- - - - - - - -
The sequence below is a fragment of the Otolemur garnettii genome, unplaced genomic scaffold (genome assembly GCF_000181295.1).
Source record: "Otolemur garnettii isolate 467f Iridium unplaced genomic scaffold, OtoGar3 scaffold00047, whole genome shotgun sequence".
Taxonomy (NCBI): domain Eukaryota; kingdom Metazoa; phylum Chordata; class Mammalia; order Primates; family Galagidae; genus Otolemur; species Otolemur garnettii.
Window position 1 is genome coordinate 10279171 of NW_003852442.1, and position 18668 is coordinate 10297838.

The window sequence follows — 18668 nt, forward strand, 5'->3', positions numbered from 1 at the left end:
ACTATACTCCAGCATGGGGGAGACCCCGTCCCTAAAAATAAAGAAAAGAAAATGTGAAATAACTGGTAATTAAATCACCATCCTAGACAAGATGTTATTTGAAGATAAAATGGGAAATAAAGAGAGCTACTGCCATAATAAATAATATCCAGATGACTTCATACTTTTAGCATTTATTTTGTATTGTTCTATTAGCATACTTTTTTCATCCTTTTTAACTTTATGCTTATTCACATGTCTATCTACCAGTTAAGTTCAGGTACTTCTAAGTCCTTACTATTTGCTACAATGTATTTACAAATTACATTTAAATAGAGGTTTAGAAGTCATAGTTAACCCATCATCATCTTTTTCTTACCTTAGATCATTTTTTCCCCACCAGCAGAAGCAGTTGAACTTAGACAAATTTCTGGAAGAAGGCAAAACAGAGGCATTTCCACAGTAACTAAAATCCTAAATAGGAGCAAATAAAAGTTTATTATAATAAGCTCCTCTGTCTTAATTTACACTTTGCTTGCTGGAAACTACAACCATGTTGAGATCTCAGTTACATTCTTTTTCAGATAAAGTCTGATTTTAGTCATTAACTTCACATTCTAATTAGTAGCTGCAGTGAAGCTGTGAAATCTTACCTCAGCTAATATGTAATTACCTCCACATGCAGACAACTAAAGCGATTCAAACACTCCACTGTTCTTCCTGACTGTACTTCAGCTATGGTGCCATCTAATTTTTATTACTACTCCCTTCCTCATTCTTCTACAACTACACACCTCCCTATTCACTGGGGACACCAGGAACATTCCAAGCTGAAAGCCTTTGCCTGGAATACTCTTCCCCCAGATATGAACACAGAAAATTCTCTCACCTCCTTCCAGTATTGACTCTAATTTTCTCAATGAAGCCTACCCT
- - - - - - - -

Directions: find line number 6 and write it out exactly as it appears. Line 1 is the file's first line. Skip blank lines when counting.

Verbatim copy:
ACTATACTCCAGCATGGGGGAGACCCCGTCCCTAAAAATAAAGAAAAGAAAATGTGAAATAACTGGTAATTAAATCACCATCCTAGACAAGATGTTATTTGAAGATAAAATGGGAAATAAAGAGAGCTACTGCCATAATAAATAATATCCAGATGACTTCATACTTTTAGCATTTATTTTGTATTGTTCTATTAGCATACTTTTTTCATCCTTTTTAACTTTATGCTTATTCACATGTCTATCTACCAGTTAAGTTCAGGTACTTCTAAGTCCTTACTATTTGCTACAATGTATTTACAAATTACATTTAAATAGAGGTTTAGAAGTCATAGTTAACCCATCATCATCTTTTTCTTACCTTAGATCATTTTTTCCCCACCAGCAGAAGCAGTTGAACTTAGACAAATTTCTGGAAGAAGGCAAAACAGAGGCATTTCCACAGTAACTAAAATCCTAAATAGGAGCAAATAAAAGTTTATTATAATAAGCTCCTCTGTCTTAATTTACACTTTGCTTGCTGGAAACTACAACCATGTTGAGATCTCAGTTACATTCTTTTTCAGATAAAGTCTGATTTTAGTCATTAACTTCACATTCTAATTAGTAGCTGCAGTGAAGCTGTGAAATCTTACCTCAGCTAATATGTAATTACCTCCACATGCAGACAACTAAAGCGATTCAAACACTCCACTGTTCTTCCTGACTGTACTTCAGCTATGGTGCCATCTAATTTTTATTACTACTCCCTTCCTCATTCTTCTACAACTACACACCTCCCTATTCACTGGGGACACCAGGAACATTCCAAGCTGAAAGCCTTTGCCTGGAATACTCTTCCCCCAGATATGAACACAGAAAATTCTCTCACCTCCTTCCAGTATTGACTCTAATTTTCTCAATGAAGCCTACCCT